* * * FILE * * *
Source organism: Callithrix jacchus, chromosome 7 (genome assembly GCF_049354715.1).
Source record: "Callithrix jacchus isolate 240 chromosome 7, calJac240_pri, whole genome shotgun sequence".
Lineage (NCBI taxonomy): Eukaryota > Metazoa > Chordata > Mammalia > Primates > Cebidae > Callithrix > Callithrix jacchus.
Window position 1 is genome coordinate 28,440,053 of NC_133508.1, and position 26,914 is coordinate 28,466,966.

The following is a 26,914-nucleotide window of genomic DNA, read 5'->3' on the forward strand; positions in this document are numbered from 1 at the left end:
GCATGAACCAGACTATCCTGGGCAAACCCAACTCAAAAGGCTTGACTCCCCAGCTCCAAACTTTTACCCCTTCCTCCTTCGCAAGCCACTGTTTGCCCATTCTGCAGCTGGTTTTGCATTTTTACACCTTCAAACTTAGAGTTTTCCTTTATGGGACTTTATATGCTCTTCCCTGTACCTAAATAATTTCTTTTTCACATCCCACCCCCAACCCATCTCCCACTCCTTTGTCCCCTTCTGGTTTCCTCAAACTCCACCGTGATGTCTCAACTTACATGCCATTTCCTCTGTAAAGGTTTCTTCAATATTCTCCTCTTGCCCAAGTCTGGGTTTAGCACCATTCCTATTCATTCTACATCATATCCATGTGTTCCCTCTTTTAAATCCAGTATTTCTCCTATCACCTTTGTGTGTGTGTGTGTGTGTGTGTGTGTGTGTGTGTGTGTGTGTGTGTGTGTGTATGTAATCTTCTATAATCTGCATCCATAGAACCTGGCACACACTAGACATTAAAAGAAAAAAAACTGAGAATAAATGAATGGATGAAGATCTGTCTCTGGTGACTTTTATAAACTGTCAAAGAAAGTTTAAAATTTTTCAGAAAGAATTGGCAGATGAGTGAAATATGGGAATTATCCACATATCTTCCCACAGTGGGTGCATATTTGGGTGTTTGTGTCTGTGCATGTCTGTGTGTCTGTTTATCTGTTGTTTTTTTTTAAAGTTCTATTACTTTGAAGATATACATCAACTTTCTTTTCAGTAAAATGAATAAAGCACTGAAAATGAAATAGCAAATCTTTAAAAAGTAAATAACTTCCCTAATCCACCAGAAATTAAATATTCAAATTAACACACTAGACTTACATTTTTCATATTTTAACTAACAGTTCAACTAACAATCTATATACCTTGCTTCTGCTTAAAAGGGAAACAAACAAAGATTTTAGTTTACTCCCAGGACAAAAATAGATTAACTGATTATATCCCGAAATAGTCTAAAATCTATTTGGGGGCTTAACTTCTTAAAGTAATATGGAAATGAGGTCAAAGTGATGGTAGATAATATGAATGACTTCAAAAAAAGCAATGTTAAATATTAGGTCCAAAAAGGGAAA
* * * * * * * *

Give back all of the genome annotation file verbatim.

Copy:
Source organism: Callithrix jacchus, chromosome 7 (genome assembly GCF_049354715.1).
Source record: "Callithrix jacchus isolate 240 chromosome 7, calJac240_pri, whole genome shotgun sequence".
Lineage (NCBI taxonomy): Eukaryota > Metazoa > Chordata > Mammalia > Primates > Cebidae > Callithrix > Callithrix jacchus.
Window position 1 is genome coordinate 28,440,053 of NC_133508.1, and position 26,914 is coordinate 28,466,966.

The following is a 26,914-nucleotide window of genomic DNA, read 5'->3' on the forward strand; positions in this document are numbered from 1 at the left end:
GCATGAACCAGACTATCCTGGGCAAACCCAACTCAAAAGGCTTGACTCCCCAGCTCCAAACTTTTACCCCTTCCTCCTTCGCAAGCCACTGTTTGCCCATTCTGCAGCTGGTTTTGCATTTTTACACCTTCAAACTTAGAGTTTTCCTTTATGGGACTTTATATGCTCTTCCCTGTACCTAAATAATTTCTTTTTCACATCCCACCCCCAACCCATCTCCCACTCCTTTGTCCCCTTCTGGTTTCCTCAAACTCCACCGTGATGTCTCAACTTACATGCCATTTCCTCTGTAAAGGTTTCTTCAATATTCTCCTCTTGCCCAAGTCTGGGTTTAGCACCATTCCTATTCATTCTACATCATATCCATGTGTTCCCTCTTTTAAATCCAGTATTTCTCCTATCACCTTTGTGTGTGTGTGTGTGTGTGTGTGTGTGTGTGTGTGTGTGTGTGTGTGTGTGTATGTAATCTTCTATAATCTGCATCCATAGAACCTGGCACACACTAGACATTAAAAGAAAAAAAACTGAGAATAAATGAATGGATGAAGATCTGTCTCTGGTGACTTTTATAAACTGTCAAAGAAAGTTTAAAATTTTTCAGAAAGAATTGGCAGATGAGTGAAATATGGGAATTATCCACATATCTTCCCACAGTGGGTGCATATTTGGGTGTTTGTGTCTGTGCATGTCTGTGTGTCTGTTTATCTGTTGTTTTTTTTTAAAGTTCTATTACTTTGAAGATATACATCAACTTTCTTTTCAGTAAAATGAATAAAGCACTGAAAATGAAATAGCAAATCTTTAAAAAGTAAATAACTTCCCTAATCCACCAGAAATTAAATATTCAAATTAACACACTAGACTTACATTTTTCATATTTTAACTAACAGTTCAACTAACAATCTATATACCTTGCTTCTGCTTAAAAGGGAAACAAACAAAGATTTTAGTTTACTCCCAGGACAAAAATAGATTAACTGATTATATCCCGAAATAGTCTAAAATCTATTTGGGGGCTTAACTTCTTAAAGTAATATGGAAATGAGGTCAAAGTGATGGTAGATAATATGAATGACTTCAAAAAAAGCAATGTTAAATATTAGGTCCAAAAAGGGAAA